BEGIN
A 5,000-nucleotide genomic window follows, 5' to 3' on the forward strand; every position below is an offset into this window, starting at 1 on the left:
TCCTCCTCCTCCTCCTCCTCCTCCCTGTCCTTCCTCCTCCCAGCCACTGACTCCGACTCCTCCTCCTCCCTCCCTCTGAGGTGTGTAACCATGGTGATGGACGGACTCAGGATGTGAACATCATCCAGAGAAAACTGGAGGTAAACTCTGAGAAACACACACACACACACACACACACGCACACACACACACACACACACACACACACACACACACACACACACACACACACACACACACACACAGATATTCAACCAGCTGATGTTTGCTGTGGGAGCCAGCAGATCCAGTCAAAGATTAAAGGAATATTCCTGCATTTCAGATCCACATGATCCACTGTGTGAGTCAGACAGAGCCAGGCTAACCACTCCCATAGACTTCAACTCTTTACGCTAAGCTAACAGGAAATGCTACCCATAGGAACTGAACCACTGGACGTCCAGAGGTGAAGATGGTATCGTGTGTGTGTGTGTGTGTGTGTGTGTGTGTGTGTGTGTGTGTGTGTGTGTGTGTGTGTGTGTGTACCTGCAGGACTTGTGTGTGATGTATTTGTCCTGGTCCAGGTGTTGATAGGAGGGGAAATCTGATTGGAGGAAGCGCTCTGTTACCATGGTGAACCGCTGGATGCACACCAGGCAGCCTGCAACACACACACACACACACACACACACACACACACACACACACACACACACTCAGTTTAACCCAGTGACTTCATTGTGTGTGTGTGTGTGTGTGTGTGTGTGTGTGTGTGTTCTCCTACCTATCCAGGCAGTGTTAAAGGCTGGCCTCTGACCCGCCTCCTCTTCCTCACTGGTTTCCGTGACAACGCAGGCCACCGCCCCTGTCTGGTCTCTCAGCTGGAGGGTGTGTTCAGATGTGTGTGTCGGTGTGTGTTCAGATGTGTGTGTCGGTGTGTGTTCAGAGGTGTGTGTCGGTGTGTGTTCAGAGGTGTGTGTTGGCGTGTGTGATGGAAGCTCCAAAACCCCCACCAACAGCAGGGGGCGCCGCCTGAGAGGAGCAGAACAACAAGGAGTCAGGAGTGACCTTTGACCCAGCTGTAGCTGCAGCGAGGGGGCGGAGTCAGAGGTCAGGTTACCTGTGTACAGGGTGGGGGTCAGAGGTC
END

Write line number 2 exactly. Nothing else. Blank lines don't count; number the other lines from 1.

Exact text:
TCCTCCTCCTCCTCCTCCTCCTCCCTGTCCTTCCTCCTCCCAGCCACTGACTCCGACTCCTCCTCCTCCCTCCCTCTGAGGTGTGTAACCATGGTGATGGACGGACTCAGGATGTGAACATCATCCAGAGAAAACTGGAGGTAAACTCTGAGAAACACACACACACACACACACACACGCACACACACACACACACACACACACACACACACACACACACACACACACACACACACACACACACAGATATTCAACCAGCTGATGTTTGCTGTGGGAGCCAGCAGATCCAGTCAAAGATTAAAGGAATATTCCTGCATTTCAGATCCACATGATCCACTGTGTGAGTCAGACAGAGCCAGGCTAACCACTCCCATAGACTTCAACTCTTTACGCTAAGCTAACAGGAAATGCTACCCATAGGAACTGAACCACTGGACGTCCAGAGGTGAAGATGGTATCGTGTGTGTGTGTGTGTGTGTGTGTGTGTGTGTGTGTGTGTGTGTGTGTGTGTGTGTGTGTGTGTACCTGCAGGACTTGTGTGTGATGTATTTGTCCTGGTCCAGGTGTTGATAGGAGGGGAAATCTGATTGGAGGAAGCGCTCTGTTACCATGGTGAACCGCTGGATGCACACCAGGCAGCCTGCAACACACACACACACACACACACACACACACACACACACACACACACACACTCAGTTTAACCCAGTGACTTCATTGTGTGTGTGTGTGTGTGTGTGTGTGTGTGTGTGTGTTCTCCTACCTATCCAGGCAGTGTTAAAGGCTGGCCTCTGACCCGCCTCCTCTTCCTCACTGGTTTCCGTGACAACGCAGGCCACCGCCCCTGTCTGGTCTCTCAGCTGGAGGGTGTGTTCAGATGTGTGTGTCGGTGTGTGTTCAGATGTGTGTGTCGGTGTGTGTTCAGAGGTGTGTGTCGGTGTGTGTTCAGAGGTGTGTGTTGGCGTGTGTGATGGAAGCTCCAAAACCCCCACCAACAGCAGGGGGCGCCGCCTGAGAGGAGCAGAACAACAAGGAGTCAGGAGTGACCTTTGACCCAGCTGTAGCTGCAGCGAGGGGGCGGAGTCAGAGGTCAGGTTACCTGTGTACAGGGTGGGGGTCAGAGGTC